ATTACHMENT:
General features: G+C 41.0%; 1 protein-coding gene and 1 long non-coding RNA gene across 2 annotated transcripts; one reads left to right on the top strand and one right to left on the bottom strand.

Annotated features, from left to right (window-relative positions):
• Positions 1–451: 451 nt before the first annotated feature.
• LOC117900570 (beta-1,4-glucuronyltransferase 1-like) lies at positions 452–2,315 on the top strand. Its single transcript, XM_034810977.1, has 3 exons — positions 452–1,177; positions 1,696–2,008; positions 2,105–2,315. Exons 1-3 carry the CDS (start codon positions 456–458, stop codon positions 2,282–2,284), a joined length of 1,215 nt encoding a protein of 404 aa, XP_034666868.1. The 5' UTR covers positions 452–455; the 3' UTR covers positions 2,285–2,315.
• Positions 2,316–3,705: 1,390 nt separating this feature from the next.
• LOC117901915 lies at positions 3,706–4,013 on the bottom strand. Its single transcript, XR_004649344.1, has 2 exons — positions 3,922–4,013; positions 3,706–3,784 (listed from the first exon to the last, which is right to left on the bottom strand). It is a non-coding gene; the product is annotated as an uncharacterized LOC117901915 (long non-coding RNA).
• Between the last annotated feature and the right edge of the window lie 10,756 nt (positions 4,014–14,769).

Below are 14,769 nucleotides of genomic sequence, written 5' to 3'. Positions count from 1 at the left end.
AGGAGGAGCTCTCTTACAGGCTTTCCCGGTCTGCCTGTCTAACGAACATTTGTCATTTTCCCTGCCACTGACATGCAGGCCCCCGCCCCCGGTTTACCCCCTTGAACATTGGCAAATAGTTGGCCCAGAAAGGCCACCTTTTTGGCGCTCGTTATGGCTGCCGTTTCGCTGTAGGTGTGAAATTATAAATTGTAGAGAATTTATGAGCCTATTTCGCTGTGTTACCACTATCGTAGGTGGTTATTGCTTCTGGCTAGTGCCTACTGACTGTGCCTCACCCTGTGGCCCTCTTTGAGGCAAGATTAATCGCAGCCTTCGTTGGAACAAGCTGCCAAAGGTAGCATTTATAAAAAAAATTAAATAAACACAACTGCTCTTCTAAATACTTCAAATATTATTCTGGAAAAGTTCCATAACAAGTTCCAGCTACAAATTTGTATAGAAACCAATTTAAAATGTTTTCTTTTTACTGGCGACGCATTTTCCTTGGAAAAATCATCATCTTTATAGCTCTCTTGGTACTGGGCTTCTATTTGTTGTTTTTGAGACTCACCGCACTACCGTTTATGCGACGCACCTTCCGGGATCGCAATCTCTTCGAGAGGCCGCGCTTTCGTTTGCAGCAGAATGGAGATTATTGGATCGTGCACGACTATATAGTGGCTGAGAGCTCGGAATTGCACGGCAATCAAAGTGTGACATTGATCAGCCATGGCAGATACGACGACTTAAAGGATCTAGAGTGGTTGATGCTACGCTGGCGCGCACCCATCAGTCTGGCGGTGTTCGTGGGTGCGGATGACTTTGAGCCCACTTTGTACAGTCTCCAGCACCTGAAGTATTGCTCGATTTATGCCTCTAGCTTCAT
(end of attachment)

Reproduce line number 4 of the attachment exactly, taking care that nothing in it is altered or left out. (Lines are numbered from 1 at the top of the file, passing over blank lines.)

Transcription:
• LOC117900570 (beta-1,4-glucuronyltransferase 1-like) lies at positions 452–2,315 on the top strand. Its single transcript, XM_034810977.1, has 3 exons — positions 452–1,177; positions 1,696–2,008; positions 2,105–2,315. Exons 1-3 carry the CDS (start codon positions 456–458, stop codon positions 2,282–2,284), a joined length of 1,215 nt encoding a protein of 404 aa, XP_034666868.1. The 5' UTR covers positions 452–455; the 3' UTR covers positions 2,285–2,315.